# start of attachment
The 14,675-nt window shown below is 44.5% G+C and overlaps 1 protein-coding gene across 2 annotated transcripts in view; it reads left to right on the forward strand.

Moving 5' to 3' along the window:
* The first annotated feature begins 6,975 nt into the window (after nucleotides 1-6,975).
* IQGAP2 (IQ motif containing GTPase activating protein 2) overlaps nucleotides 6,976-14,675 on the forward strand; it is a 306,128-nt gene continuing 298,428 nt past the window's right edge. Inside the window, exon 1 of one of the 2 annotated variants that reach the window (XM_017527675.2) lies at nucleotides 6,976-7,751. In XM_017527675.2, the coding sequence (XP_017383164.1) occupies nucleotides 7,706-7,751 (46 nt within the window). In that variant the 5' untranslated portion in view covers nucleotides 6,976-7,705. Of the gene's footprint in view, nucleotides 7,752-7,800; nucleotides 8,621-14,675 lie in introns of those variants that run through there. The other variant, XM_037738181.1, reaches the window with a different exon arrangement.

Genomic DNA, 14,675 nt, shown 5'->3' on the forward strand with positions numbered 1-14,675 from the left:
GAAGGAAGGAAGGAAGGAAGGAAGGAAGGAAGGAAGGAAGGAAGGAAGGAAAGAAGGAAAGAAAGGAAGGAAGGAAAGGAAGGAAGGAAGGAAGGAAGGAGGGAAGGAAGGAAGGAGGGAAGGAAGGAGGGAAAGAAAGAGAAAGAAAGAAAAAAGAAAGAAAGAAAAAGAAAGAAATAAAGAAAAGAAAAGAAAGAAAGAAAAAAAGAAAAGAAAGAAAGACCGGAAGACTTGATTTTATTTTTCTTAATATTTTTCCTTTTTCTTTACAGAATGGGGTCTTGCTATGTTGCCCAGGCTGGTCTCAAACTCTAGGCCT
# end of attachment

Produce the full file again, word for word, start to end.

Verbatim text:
The 14,675-nt window shown below is 44.5% G+C and overlaps 1 protein-coding gene across 2 annotated transcripts in view; it reads left to right on the forward strand.

Moving 5' to 3' along the window:
* The first annotated feature begins 6,975 nt into the window (after nucleotides 1-6,975).
* IQGAP2 (IQ motif containing GTPase activating protein 2) overlaps nucleotides 6,976-14,675 on the forward strand; it is a 306,128-nt gene continuing 298,428 nt past the window's right edge. Inside the window, exon 1 of one of the 2 annotated variants that reach the window (XM_017527675.2) lies at nucleotides 6,976-7,751. In XM_017527675.2, the coding sequence (XP_017383164.1) occupies nucleotides 7,706-7,751 (46 nt within the window). In that variant the 5' untranslated portion in view covers nucleotides 6,976-7,705. Of the gene's footprint in view, nucleotides 7,752-7,800; nucleotides 8,621-14,675 lie in introns of those variants that run through there. The other variant, XM_037738181.1, reaches the window with a different exon arrangement.

Genomic DNA, 14,675 nt, shown 5'->3' on the forward strand with positions numbered 1-14,675 from the left:
GAAGGAAGGAAGGAAGGAAGGAAGGAAGGAAGGAAGGAAGGAAGGAAGGAAAGAAGGAAAGAAAGGAAGGAAGGAAAGGAAGGAAGGAAGGAAGGAAGGAGGGAAGGAAGGAAGGAGGGAAGGAAGGAGGGAAAGAAAGAGAAAGAAAGAAAAAAGAAAGAAAGAAAAAGAAAGAAATAAAGAAAAGAAAAGAAAGAAAGAAAAAAAGAAAAGAAAGAAAGACCGGAAGACTTGATTTTATTTTTCTTAATATTTTTCCTTTTTCTTTACAGAATGGGGTCTTGCTATGTTGCCCAGGCTGGTCTCAAACTCTAGGCCT